I was accepted into every elite high-school that was part of the 7 inter-school system in New York City. Scholarships and financial aid given to me because of my grades and achievements through the age of 13, I chose Trinity because it was the best. As long as I continued to perform as I always had, Harvard would be a formality.
My first day of high-school three young men approached me in a hall where I was quietly waiting for my next class. They asked if I was free that period and wanted to hang out in the park. I was flattered, as any 13 year old girl would be. I explained I couldn’t leave the building as I was a freshman. It didn’t occur to me the boys knew this, why would it? Why would anyone want to play a prank on a perfect stranger the very first 6 hours of the school year? My explanation resulted in three of the most popular boys in school running down the halls screaming “NERD” over and over alerting everyone that I was clearly worthless. Those three boys continued to recruit others over the years to join in the spectacle that would be my daily humiliation. Until eventually I found myself 3 years later trapped on a bus with 45 teen age boys and two faculty members for 3 hours. I was threatened, had my property ripped from me and stolen, abused and tortured without aid thanks to a traffic jam in a tunnel.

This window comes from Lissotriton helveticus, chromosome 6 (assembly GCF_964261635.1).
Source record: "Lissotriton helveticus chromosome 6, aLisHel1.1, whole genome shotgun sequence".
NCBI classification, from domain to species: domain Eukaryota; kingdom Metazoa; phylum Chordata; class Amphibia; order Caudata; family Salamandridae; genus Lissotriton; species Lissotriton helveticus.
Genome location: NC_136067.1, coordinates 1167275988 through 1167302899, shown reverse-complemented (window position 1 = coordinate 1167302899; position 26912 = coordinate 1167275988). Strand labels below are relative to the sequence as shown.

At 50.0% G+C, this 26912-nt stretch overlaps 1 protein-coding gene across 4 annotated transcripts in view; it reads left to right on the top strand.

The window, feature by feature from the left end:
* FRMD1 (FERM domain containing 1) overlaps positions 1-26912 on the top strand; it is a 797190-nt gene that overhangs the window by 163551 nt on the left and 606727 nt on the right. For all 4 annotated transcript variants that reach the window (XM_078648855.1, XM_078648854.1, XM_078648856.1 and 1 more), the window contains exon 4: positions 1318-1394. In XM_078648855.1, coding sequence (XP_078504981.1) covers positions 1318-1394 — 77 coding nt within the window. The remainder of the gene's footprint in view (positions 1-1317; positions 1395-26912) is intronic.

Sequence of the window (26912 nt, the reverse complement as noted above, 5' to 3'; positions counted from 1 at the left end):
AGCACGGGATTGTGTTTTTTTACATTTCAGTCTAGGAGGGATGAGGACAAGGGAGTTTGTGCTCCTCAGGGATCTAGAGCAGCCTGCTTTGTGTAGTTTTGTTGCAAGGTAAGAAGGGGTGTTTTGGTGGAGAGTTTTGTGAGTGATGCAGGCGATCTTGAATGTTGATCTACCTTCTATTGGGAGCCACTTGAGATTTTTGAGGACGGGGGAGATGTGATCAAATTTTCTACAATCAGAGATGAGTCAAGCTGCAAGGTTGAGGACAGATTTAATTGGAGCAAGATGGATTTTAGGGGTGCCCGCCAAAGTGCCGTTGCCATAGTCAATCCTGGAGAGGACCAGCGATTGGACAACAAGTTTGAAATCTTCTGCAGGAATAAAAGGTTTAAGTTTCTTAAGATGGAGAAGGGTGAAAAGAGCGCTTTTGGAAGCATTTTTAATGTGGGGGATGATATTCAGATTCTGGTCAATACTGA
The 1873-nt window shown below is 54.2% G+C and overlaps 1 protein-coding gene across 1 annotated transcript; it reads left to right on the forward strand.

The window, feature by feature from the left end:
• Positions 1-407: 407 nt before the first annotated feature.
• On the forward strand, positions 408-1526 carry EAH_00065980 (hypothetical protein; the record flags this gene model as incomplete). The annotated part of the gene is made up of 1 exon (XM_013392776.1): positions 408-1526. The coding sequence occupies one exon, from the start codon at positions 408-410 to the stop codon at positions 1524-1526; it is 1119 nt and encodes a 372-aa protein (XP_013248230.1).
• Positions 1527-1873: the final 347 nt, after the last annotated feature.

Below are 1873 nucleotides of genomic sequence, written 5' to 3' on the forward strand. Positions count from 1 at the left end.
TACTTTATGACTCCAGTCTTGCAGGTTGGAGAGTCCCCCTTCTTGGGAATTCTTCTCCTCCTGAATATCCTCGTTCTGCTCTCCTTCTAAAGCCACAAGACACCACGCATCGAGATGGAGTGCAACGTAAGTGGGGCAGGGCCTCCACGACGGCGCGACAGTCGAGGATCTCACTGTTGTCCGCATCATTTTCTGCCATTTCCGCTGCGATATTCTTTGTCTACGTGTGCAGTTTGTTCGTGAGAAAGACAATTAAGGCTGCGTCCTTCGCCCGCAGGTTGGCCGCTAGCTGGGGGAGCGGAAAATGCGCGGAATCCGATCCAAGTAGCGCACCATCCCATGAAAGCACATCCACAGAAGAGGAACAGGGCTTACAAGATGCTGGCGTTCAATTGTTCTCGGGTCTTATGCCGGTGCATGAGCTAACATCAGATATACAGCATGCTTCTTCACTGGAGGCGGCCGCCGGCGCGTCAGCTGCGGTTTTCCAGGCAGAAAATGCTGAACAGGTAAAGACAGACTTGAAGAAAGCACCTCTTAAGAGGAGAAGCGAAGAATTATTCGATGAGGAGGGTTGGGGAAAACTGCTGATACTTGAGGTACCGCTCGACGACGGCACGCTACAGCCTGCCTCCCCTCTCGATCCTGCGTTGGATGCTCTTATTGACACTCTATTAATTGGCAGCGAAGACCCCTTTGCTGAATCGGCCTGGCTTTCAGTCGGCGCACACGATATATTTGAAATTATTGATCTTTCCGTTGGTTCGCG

My situation was not unknown. As I know for many children who are bullied, the administration and faculty were painfully aware of the treatment I was receiving. But I “didn’t fit in” so it was really on me, according to my Dean, to try and change so I could make it work. The longer I proceeded to be, “as I was”, the more I had to accept it was my fault. I “was” a downtown kid with a dad who drove a cab for a living, and a mother who wrote educational textbooks that didn’t quite fit in with the rest of the picture my high-school painted.